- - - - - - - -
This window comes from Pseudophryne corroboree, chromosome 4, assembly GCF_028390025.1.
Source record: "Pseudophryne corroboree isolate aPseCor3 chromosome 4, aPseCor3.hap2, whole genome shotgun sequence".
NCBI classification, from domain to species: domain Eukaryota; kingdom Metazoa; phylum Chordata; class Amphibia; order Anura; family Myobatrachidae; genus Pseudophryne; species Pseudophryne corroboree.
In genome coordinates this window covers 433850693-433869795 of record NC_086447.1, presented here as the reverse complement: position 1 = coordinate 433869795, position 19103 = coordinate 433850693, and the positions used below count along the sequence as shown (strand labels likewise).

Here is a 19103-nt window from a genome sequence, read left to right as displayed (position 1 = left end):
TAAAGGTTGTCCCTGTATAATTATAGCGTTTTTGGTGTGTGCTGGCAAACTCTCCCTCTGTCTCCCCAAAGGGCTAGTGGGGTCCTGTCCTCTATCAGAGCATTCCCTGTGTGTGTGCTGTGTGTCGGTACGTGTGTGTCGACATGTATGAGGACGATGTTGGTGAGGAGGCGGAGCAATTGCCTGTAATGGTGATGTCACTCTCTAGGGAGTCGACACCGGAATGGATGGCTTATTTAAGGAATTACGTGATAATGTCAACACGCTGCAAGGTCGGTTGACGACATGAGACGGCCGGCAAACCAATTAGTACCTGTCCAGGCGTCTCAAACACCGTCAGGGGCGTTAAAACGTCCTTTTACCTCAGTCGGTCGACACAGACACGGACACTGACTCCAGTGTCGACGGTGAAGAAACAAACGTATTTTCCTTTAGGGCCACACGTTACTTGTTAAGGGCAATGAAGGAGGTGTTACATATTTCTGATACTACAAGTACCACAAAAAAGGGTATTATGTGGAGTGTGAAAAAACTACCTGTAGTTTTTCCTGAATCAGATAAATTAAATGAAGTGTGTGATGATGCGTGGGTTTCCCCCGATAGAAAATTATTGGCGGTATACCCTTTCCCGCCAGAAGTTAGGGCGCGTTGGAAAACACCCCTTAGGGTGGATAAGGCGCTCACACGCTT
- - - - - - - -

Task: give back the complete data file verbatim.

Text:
This window comes from Pseudophryne corroboree, chromosome 4, assembly GCF_028390025.1.
Source record: "Pseudophryne corroboree isolate aPseCor3 chromosome 4, aPseCor3.hap2, whole genome shotgun sequence".
NCBI classification, from domain to species: domain Eukaryota; kingdom Metazoa; phylum Chordata; class Amphibia; order Anura; family Myobatrachidae; genus Pseudophryne; species Pseudophryne corroboree.
In genome coordinates this window covers 433850693-433869795 of record NC_086447.1, presented here as the reverse complement: position 1 = coordinate 433869795, position 19103 = coordinate 433850693, and the positions used below count along the sequence as shown (strand labels likewise).

Here is a 19103-nt window from a genome sequence, read left to right as displayed (position 1 = left end):
TAAAGGTTGTCCCTGTATAATTATAGCGTTTTTGGTGTGTGCTGGCAAACTCTCCCTCTGTCTCCCCAAAGGGCTAGTGGGGTCCTGTCCTCTATCAGAGCATTCCCTGTGTGTGTGCTGTGTGTCGGTACGTGTGTGTCGACATGTATGAGGACGATGTTGGTGAGGAGGCGGAGCAATTGCCTGTAATGGTGATGTCACTCTCTAGGGAGTCGACACCGGAATGGATGGCTTATTTAAGGAATTACGTGATAATGTCAACACGCTGCAAGGTCGGTTGACGACATGAGACGGCCGGCAAACCAATTAGTACCTGTCCAGGCGTCTCAAACACCGTCAGGGGCGTTAAAACGTCCTTTTACCTCAGTCGGTCGACACAGACACGGACACTGACTCCAGTGTCGACGGTGAAGAAACAAACGTATTTTCCTTTAGGGCCACACGTTACTTGTTAAGGGCAATGAAGGAGGTGTTACATATTTCTGATACTACAAGTACCACAAAAAAGGGTATTATGTGGAGTGTGAAAAAACTACCTGTAGTTTTTCCTGAATCAGATAAATTAAATGAAGTGTGTGATGATGCGTGGGTTTCCCCCGATAGAAAATTATTGGCGGTATACCCTTTCCCGCCAGAAGTTAGGGCGCGTTGGAAAACACCCCTTAGGGTGGATAAGGCGCTCACACGCTT